by Dana Wellhausen
When I think back on it I realize how naive we were. Before enrollment season even started we jotted down a list of public schools for our rising Kindergartener. When school tours and info nights started it felt like all we had to do was go to confirm the final order for our district choices and check the boxes for our charter choices. Easy, right? What neither my partner nor I expected was the depth of the conversations we would dig into, the shift in priorities, and what would emerge as her learning journey into the world of public education in Oakland. Like so many other parents around us and before us we had to utter “no one prepared me for this.” Welcome to parenthood in the age of school choice.
A little background first. Ten years ago my partner and I bought a house in the Longfellow neighborhood. This was far before the idea of a kid crossed our minds so we weren’t combing GreatSchools to find a house that would give us choice neighborhood preference. We were literally trying to find something we could afford. Many years later when we had a toddler, we enrolled her in a bilingual daycare and then a Spanish immersion preschool. So, when we started to think about Kindergarten it only made sense to focus on schools with dual language programs.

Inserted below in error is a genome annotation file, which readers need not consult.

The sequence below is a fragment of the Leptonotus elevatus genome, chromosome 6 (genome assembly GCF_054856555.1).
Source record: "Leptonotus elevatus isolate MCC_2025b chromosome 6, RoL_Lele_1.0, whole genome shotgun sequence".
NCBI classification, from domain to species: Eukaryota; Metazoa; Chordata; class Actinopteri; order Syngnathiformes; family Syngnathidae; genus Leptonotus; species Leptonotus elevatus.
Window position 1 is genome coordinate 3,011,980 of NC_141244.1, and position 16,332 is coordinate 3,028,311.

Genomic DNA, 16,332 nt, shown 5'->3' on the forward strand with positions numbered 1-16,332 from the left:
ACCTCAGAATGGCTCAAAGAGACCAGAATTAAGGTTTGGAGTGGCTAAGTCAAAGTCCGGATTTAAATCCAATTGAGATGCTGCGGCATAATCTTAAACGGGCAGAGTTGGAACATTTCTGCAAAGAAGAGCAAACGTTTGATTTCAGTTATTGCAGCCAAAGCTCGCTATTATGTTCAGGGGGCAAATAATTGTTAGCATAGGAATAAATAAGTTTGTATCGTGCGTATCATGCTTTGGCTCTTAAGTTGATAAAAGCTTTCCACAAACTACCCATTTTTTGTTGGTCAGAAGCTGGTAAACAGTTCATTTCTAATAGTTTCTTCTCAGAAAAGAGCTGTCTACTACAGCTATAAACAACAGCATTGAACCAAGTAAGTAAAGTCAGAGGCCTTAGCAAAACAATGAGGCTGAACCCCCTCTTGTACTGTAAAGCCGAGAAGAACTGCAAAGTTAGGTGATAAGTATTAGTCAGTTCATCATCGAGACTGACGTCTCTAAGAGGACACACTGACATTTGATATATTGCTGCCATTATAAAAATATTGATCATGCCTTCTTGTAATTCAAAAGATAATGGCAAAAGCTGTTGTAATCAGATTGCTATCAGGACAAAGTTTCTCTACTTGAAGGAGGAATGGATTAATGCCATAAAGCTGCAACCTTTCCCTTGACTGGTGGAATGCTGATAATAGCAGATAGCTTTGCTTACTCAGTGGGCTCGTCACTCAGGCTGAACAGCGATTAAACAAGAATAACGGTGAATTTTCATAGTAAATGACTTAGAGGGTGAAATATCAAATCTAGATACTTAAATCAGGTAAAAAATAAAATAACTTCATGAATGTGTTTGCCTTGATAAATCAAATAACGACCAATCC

We wanted her to be bilingual. For a kid born in California these days that just makes sense. Interest and demand for these programs, particularly in a few schools, has grown over the years. In response, this is the first year that the district has put a Spanish language assessment in place to help bring balance between enrollment of native and non-native speakers. I was heading down the path of having our daughter tested. Of course we wanted her to test into the Spanish language pathway, right?
If Our Daughter Gets in, Who Doesn’t?
Throughout our enrollment journey I was glad to have the views and questions that my partner threw at me. Unlike me, she does not think about Oakland education every day. She brought a fresh perspective and often raised the questions that we had to wrestle with most deeply. She was not sold on the language assessment. “Why should we take a space from a native speaking student?” I saw her point. While our daughter would bring her native English skills to a school, her years learning Spanish did not replace what a native speaker would bring.